San Marco square (Piazza San Marco in Italian) is this large square made famous by the San Marco Basilica and Campanile (bell tower). Entrance to the Basilica is free, but the free queue is crazy long, it can take up to 5 hours!
I highly recommend you to get an online reservation ticket at 3 EUR, and it saves you so much time! The skip the line ticket however, doesn’t give you access to the museum, the Golden Pall (Pala d’Oro), and the Treasury. You need to pay additional 5 EUR for the museum, 2 EUR for the Golden Pall (which is the high altar, 3 m by 2 m, made of gold, silver and rare stones), and 3 EUR for the Treasury. Photo taking is forbidden inside the basilica.
While you are at San Marco square, you want to also visit Doge Palace (Palazzo Ducale in Italian). Originally, a palace built Venetian Gothic style for the Duke (military leader), it was later used also for Venetian administration, and as with holding cells for prisoners. Today, it is a museum where you can visit, and explore the lavishly decorated chambers and halls, as well as the cramped and dark holding cells.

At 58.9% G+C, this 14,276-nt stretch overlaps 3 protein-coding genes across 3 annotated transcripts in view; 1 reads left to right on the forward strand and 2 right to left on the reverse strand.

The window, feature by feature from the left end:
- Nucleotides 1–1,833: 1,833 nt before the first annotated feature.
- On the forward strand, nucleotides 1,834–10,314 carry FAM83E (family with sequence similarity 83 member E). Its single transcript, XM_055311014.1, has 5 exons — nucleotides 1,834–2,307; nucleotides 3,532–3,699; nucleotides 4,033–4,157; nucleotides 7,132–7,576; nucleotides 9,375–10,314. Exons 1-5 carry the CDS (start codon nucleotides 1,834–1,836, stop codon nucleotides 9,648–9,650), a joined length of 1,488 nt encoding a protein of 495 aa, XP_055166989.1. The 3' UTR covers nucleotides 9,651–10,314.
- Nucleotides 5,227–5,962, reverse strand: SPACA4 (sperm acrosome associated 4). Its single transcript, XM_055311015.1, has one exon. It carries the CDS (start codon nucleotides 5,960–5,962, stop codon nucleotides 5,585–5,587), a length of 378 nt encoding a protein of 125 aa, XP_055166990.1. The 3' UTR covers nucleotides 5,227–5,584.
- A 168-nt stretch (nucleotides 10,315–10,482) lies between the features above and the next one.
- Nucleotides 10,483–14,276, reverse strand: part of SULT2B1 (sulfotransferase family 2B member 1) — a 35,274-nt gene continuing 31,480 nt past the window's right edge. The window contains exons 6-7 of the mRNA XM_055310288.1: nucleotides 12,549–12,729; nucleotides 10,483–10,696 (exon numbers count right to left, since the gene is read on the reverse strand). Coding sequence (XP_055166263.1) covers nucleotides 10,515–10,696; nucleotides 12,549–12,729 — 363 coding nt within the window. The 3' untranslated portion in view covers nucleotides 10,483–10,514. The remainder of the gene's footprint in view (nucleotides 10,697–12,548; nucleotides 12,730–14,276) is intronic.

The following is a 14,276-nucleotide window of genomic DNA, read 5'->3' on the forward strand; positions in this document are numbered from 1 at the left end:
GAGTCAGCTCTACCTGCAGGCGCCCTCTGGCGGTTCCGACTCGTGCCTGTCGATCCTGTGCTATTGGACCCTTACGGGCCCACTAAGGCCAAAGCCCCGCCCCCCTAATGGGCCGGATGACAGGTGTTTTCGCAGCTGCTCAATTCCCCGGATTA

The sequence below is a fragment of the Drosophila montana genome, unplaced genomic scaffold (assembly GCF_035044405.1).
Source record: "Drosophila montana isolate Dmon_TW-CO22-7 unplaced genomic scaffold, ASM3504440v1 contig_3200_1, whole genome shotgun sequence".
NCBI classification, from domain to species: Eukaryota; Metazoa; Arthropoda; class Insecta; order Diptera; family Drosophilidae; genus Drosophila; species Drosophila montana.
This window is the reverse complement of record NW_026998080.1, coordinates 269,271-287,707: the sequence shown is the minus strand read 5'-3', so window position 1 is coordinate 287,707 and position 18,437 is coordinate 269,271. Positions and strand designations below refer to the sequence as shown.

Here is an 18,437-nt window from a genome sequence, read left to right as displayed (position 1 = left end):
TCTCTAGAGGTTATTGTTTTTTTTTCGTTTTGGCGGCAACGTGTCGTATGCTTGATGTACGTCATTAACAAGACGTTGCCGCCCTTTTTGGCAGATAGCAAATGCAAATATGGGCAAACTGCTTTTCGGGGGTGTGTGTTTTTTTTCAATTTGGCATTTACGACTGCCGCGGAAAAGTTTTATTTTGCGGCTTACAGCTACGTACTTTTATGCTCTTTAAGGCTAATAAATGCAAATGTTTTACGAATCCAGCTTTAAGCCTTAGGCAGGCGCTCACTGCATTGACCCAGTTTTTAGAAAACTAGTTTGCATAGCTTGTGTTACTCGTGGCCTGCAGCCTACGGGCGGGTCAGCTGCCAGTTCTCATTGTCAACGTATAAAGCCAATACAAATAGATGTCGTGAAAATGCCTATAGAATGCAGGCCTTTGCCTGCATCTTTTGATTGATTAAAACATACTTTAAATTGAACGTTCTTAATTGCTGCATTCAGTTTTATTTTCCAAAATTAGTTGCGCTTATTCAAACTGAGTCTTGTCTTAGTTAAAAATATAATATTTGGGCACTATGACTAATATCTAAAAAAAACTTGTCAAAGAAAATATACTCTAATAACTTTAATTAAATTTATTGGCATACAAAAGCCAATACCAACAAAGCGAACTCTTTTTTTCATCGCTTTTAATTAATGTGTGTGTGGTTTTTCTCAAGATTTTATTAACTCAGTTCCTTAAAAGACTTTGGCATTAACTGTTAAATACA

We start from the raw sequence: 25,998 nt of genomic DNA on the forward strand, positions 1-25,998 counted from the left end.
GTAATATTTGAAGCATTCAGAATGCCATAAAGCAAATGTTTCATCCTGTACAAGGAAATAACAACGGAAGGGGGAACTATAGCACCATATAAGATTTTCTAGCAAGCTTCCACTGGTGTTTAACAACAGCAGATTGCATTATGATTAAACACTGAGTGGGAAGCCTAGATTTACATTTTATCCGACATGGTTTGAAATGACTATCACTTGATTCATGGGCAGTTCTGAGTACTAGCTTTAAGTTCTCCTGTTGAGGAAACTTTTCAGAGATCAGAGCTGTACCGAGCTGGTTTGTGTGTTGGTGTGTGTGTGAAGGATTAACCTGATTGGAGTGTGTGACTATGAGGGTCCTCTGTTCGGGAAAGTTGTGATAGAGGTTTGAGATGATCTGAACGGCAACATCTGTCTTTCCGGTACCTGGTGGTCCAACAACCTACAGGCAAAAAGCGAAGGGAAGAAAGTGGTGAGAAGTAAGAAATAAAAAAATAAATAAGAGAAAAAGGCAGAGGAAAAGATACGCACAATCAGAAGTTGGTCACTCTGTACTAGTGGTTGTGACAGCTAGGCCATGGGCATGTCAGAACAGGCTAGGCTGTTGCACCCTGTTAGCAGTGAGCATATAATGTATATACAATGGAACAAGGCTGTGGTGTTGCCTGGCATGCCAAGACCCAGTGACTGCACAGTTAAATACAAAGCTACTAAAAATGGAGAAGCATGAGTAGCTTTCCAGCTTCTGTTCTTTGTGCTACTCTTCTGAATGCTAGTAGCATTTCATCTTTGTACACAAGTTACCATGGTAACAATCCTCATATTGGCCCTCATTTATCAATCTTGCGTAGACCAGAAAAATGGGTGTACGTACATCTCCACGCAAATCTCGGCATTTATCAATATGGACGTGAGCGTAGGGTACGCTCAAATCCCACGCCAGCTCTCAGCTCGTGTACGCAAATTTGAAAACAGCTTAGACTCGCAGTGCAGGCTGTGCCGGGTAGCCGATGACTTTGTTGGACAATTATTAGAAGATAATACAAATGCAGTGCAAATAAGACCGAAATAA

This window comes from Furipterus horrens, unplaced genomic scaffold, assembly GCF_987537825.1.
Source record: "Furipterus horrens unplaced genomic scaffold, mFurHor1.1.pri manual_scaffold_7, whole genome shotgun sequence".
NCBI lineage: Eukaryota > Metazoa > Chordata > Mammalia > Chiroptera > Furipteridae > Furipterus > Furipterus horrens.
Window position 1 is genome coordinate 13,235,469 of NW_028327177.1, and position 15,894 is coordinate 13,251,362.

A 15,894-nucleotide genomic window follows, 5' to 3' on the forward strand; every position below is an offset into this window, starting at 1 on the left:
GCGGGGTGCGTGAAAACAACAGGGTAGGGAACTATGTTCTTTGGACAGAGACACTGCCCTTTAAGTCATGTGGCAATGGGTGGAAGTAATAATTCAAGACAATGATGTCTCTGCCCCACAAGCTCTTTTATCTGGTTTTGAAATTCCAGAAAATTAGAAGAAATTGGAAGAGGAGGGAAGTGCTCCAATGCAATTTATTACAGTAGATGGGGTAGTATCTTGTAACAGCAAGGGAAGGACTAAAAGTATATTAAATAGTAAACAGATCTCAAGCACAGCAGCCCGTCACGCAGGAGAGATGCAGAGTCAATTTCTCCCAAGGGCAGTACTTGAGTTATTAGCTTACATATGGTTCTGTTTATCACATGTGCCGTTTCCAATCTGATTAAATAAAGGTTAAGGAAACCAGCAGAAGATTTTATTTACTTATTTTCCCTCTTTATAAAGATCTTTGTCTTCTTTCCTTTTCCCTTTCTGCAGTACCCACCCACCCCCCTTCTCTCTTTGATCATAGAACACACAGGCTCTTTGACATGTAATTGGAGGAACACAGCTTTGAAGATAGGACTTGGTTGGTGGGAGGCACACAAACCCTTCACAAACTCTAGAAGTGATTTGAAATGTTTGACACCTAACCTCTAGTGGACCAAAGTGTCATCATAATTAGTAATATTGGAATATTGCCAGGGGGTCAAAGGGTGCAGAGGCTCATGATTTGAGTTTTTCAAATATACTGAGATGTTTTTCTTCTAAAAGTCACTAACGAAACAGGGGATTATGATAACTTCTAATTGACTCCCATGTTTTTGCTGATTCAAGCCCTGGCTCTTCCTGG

Venice, city of beautiful basilicas by the lagoon
An interesting and rather sad feature in the Doge Palace, is the Bridge of Sighs, which connects Doge Palace to the New Prison. Story was that when the prisoners walked across the bridge for the last time before they were imprisoned or executed, they would take one last glimpse of the lagoon, and sighed.
From the holding cells inside the Doge Palace, prisoners would be looking out from their cells, and counting their days to when they will be walking the Bridge of Sighs for the very last time of their life.
Another annoying thing about Venice (besides the crowd) is Acqua alta (high tide). It usually comes and goes in 6 hours cycle. You will know that it is coming when you see raised walkways being pulled out.